3.2. Diversity of forage plants, parts consumed, and life forms

A total of 145 forage plants used for pig feeding were documented (Table S2). These species belong to 91 genera and 31 families. The most cited families of the forage plants were Asteraceae (species 27), Polygonaceae (19), Urticaceae (17), Amaranthaceae (11), Fabaceae (9), Cruciferae (6), Caryophyllaceae (5), and Lamiaceae (5) (Fig. 2). Of all species, 68.3% were in these families. Twenty families (13.8% of the total) were represented by only one species each. The remaining ten families contributed between 2 and 4 species each (17.2%).

Fig. 2 Frequently cited families of wild forage plants in Zhuxi County.

Most of the forage plants consumed were used as whole plants (75.9% of the total), followed by the use of tender leaves (12.4%), aerial parts (8.3%), and tender leaves and branches (3.5%) (Fig. 3). In terms of the plant life form (Fig. 4), the forage plants included mostly herbs (88.9% of the total), followed by shrubs (3.5%), trees (3.5%), vines (2.1%), herbs or subshrubs (1.4%), and trees or shrubs (0.7%).

Fig. 3 Wild forage plant parts consumed by pigs in Zhuxi County.

Fig. 4 Wild forage plant life forms in Zhuxi County.
3.3. Gathering season administration and preparation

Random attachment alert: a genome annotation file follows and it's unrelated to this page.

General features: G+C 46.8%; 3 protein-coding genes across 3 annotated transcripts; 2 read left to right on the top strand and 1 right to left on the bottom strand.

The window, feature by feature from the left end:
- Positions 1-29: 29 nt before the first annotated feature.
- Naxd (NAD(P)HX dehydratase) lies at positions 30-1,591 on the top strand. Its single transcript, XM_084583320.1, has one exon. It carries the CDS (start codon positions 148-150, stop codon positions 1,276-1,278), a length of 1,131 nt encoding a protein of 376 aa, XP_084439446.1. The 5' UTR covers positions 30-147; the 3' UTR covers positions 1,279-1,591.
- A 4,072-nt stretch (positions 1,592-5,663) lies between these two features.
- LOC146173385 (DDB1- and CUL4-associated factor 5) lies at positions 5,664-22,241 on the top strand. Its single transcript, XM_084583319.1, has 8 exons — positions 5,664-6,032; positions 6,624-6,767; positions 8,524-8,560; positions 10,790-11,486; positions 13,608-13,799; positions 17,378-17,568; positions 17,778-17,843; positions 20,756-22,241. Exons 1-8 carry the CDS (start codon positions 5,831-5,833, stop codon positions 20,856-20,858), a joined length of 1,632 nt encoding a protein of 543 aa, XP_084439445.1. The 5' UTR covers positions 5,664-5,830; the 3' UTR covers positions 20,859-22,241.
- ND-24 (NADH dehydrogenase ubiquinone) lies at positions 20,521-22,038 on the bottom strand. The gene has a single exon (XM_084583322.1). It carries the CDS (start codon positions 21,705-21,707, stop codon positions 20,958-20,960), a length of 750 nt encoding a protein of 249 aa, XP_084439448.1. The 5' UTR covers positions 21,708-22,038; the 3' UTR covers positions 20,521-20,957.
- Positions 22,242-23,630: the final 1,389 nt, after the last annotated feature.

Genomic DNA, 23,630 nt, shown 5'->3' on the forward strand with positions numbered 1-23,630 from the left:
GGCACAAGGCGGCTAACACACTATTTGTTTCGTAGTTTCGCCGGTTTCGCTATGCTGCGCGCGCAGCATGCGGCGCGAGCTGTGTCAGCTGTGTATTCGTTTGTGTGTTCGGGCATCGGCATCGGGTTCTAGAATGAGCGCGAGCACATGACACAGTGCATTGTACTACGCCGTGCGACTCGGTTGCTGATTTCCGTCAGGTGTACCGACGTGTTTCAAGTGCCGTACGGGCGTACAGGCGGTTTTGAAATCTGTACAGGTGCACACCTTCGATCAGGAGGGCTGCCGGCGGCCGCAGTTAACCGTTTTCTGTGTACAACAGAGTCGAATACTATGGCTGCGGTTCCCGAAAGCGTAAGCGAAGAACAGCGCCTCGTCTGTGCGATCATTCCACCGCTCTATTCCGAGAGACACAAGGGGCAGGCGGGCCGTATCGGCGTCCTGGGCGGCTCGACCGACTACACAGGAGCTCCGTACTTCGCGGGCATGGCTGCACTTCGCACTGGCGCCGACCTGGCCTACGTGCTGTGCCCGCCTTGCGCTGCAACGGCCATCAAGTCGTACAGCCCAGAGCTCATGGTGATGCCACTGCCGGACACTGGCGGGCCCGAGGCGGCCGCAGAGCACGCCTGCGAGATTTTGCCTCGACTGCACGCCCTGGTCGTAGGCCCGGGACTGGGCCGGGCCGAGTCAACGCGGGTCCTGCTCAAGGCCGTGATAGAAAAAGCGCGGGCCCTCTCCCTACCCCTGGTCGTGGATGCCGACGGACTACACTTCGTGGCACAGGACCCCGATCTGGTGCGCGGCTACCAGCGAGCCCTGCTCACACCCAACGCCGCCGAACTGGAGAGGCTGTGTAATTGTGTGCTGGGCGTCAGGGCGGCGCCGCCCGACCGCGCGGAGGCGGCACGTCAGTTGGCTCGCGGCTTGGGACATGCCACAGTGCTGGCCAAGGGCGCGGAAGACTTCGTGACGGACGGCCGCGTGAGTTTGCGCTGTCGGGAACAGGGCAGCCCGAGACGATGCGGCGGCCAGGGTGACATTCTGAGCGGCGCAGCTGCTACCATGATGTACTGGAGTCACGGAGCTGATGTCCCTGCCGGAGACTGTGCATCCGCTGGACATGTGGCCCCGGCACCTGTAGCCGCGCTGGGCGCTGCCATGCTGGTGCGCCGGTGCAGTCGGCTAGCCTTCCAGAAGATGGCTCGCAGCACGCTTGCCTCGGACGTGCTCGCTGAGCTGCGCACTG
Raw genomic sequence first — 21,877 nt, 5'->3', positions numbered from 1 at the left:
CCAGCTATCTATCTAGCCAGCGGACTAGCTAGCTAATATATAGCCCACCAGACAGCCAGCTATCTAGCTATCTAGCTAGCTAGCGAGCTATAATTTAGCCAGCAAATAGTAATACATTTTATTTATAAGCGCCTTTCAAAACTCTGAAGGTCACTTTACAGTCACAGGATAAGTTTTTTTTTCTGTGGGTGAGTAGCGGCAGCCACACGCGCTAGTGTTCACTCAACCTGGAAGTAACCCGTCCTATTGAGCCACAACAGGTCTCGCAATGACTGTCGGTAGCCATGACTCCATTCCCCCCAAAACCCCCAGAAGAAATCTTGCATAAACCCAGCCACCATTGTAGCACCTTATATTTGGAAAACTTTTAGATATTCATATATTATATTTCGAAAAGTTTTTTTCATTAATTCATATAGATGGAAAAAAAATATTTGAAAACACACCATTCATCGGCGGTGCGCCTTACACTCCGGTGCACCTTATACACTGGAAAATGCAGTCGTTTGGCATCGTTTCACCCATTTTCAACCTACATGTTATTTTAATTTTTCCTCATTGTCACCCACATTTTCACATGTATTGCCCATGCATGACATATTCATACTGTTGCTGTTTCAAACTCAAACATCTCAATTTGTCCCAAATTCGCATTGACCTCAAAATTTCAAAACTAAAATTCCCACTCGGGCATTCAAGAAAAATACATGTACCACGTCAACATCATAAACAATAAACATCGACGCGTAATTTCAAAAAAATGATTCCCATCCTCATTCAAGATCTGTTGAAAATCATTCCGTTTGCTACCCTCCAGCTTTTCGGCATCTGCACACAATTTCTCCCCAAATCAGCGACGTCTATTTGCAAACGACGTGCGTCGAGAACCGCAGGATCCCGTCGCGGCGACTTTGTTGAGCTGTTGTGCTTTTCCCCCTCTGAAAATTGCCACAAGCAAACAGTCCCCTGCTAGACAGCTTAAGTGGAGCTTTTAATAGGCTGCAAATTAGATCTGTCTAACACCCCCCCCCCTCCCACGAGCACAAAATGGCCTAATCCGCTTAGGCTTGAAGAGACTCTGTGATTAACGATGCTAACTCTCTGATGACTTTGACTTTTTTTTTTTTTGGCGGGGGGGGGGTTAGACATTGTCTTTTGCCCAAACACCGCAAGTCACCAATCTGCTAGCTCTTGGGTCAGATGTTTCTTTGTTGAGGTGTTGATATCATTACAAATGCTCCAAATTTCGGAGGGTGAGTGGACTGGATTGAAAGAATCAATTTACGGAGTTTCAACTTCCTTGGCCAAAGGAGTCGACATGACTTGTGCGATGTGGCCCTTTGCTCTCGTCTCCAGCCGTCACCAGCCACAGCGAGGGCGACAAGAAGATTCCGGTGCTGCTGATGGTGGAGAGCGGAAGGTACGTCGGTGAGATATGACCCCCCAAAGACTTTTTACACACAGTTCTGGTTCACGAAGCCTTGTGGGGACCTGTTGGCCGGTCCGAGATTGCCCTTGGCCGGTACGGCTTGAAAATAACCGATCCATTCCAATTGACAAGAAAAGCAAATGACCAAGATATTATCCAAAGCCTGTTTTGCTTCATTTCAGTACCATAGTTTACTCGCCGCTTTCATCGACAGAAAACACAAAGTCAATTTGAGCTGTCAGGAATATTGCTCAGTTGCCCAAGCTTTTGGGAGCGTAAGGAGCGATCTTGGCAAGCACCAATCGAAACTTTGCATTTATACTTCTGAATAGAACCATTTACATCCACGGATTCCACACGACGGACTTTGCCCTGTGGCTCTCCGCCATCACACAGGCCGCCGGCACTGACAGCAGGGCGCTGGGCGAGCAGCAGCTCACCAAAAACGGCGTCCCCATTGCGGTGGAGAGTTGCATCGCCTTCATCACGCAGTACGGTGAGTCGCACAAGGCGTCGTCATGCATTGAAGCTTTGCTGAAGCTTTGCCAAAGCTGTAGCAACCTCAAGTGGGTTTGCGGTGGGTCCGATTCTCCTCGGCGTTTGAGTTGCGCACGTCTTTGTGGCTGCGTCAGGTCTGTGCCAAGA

The gathering of wild forage plants for pig feed showed no obvious seasonality in Zhuxi County. Generally, the local people collect the tender parts of the plant as pig forage; therefore, the gathering activities always follow the cycle of plant growth. Forage plants for pigs are available throughout most of the year. Most forage plants can be collected throughout the year (62.7% of the total) (Fig. 5); others can be collected from May to August (20.7%), March to August (4.8%), and March to June (3.5%). The collection months overlap with each other.

Fig. 5 Wild forage plant gathering periods in Zhuxi County.

The analysis of the preparation methods in the study area revealed that there were two main preparation methods: raw and cooked. Raw is usually either direct feeding or chopping and mixing with other starchy foods, such as cornmeal, soybean meal, and bran. Cooked involves chopping the plant and cooking it with other starchy foods or drying and powdering the plant, before cooking it.

3.4. Availability and prioritization of recorded forage plants based on RFC